I was hesitant about going to a tribute to David Bowie. I’ve never gone to a see a tribute band before, much less a tribute orchestra. If you’re patient, you’ll eventually see your favorite act from the past at the Emerald Queen Casino (“Live in
Corset Concert!”). A bit sad when they become a tribute band to their younger selves, which the ever-restless Bowie never did.
Aside from that, there’s the troubling question of authenticity. You treasure an artist’s unique sound and vibe—would a clone be the same? Or even close? But then, how many counterfeit paintings are hanging in museums? Would it lessen your pleasure to know that you were looking at a fake? Could you tell it from the original? What if you liked the fake better? Would you have to hate yourself then?
Yet, when my friend Cubby offered me a ticket to the David Bowie retrospective at the Seattle Symphony, I decided not to overthink it (for once in my life) and just go. I trusted her taste—it probably wouldn’t be a cheesefest. And mostly, it wasn’t.
It started out oddly: it was just the guitar player shredding, unaccompanied, for a few minutes. I didn’t hear anything in his playing that related to Bowie—just kick-ass rock guitar playing. Very talented, and he would go on to play Bowie’s music perfectly, but I was mystified by the meandering solo wank. Oh well, everyone else seemed to like it.
Once the songs began, I relaxed into the music. The singer had an excellent voice for Bowie, especially the Ziggy-era songs, a little less so for the more resonant ones, like Ashes to Ashes or Changes. They wisely didn’t attempt any Blackstar era material, and stuck to the 60’s/70’s/80’s catalog. I can think of a lot of Bowie songs I’d rather hear than Fashion (like Stay), but aside from that, I had no playlist complaints.
The band was superb, and the symphony…um, they did their job very well. It was funny, some of them looked like they were serving detention after school, while some, like the clarinetists who dressed up (or down) for the occasion, seemed totally into it. We were in the very first row, and there was a mini-monitor right in front of us broadcasting just the band, so we were hearing less of the orchestra than those behind us. Still, what was great was how the orchestra filled out Bowie’s music—I felt a deeper appreciation for his songwriting–sudden swerves in the music were highlighted against the dark velvet harmony.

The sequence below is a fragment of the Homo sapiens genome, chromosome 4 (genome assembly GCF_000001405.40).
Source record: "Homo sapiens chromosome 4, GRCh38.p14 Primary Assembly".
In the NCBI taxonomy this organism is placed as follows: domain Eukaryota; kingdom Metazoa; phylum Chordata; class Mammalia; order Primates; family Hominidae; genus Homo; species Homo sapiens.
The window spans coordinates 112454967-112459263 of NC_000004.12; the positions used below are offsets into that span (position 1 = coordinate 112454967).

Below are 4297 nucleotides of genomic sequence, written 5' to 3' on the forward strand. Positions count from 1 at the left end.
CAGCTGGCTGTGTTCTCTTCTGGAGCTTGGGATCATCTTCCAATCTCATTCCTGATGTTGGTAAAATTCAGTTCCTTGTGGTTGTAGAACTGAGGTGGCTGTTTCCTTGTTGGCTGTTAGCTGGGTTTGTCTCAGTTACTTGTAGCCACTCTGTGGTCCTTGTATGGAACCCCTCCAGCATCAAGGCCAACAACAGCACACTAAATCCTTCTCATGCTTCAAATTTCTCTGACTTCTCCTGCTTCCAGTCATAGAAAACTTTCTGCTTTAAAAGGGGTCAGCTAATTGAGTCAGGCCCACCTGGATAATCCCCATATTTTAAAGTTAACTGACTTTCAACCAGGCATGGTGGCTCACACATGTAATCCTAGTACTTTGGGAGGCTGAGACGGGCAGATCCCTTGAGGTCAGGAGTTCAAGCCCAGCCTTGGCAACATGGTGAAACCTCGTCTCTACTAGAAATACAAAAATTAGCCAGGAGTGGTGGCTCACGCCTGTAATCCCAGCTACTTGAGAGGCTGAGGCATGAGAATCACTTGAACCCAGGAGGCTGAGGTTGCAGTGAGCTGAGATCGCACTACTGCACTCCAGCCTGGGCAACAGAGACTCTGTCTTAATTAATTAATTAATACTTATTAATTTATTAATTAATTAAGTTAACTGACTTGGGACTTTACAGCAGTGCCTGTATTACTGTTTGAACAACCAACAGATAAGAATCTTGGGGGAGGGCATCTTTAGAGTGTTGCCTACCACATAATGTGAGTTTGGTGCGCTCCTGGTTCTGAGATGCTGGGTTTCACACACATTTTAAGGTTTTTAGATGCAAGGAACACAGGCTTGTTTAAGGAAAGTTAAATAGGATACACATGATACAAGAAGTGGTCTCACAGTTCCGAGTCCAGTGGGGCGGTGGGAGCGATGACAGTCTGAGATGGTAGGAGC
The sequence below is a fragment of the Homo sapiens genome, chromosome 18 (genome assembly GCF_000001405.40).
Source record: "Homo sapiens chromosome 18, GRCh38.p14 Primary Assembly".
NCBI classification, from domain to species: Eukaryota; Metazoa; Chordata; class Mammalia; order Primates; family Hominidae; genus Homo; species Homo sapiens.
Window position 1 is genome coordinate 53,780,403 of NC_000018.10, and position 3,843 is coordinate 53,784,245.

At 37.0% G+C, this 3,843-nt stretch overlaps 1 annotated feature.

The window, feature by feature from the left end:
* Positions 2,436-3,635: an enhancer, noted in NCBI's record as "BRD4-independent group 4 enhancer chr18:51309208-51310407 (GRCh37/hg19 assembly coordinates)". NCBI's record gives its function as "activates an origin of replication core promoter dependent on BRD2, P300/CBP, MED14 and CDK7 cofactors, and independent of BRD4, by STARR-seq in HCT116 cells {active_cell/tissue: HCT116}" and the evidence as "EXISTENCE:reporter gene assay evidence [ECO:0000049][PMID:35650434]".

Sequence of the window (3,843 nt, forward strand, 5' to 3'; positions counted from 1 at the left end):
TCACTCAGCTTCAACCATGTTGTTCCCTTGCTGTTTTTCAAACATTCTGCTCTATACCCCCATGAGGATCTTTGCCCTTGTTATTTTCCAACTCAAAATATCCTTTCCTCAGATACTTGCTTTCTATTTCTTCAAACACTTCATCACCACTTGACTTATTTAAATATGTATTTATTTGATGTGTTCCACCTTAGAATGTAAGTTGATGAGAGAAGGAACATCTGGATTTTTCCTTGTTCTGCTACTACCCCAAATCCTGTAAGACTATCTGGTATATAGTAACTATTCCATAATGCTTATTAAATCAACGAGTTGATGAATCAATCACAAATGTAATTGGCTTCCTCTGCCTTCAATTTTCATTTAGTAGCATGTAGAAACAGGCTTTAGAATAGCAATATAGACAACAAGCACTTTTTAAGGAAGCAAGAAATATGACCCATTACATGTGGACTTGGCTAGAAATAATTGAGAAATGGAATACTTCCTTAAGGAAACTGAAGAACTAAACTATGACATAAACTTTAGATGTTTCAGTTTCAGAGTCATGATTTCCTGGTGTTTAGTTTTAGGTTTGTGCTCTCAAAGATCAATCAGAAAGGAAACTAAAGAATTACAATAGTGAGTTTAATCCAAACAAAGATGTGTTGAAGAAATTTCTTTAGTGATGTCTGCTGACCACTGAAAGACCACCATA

They missed a golden opportunity, however, with the distorted radio signal sounds at the end of Major Tom (originally done with just a guitar). They didn’t even attempt them. But can you imagine the orchestra doing that, with violins, piccolos? Sort of like the inspired symphonic fuckery in the Beatle’s A Day in the Life? Sigh.
The big fly in the ointment was the singer’s stage manner. He was fine performing the songs, but there was way too much, “Put your hands together, Seattle”, “I can’t hear you, Seattle!” “You’re awesome, Seattle! Give yourself a hand Seattle!” I haven’t heard so many “Seattle’s” since the last time I took the Underground Tour. What bugged me was that it was like being at the dreaded high school pep rally. I was a smart, lost, bisexual weirdo in high school, and David Bowie beamed down into my radio and told me I was okay. Cool, even. To hear him curated by an enthusiasm nazi was painful.
Mr. Vincent also painted himself as a bit of a Bowie scholar. His takeaway on Young Americans? “There are many interpretations of this song, but what I think he was saying is that we’re all blessed to live in this country.” Really? Cruise ship boosterism like that belongs on a floating lounge far, far out to sea.
He was at his best when he talked about his personal connection to the songs, like the wonder of being a kid and hearing “the grandiose, dark, strange” Major Tom for the first time on his dad’s car radio. The first Bowie song he’d ever heard, was also on the first colored vinyl record he’d ever seen—he didn’t know either one was a thing (back before things were “things”). Tony Vincent, you have a beautiful soul, so just be yourself, man. David gives you permission.
At the end of the evening, all quibbles aside, I loved hearing the songs. Ah, the songs, the songs. If it wasn’t David Bowie, it was at least a wonderful David Bowie bubble bath, which, after the election, is exactly what I needed to cleanse and lift my spirit. Radical self-care, as Dr. Cubby recommended, in advance of the long fight ahead.
It’s been said before: may you not rest, David, but endlessly create, in peace.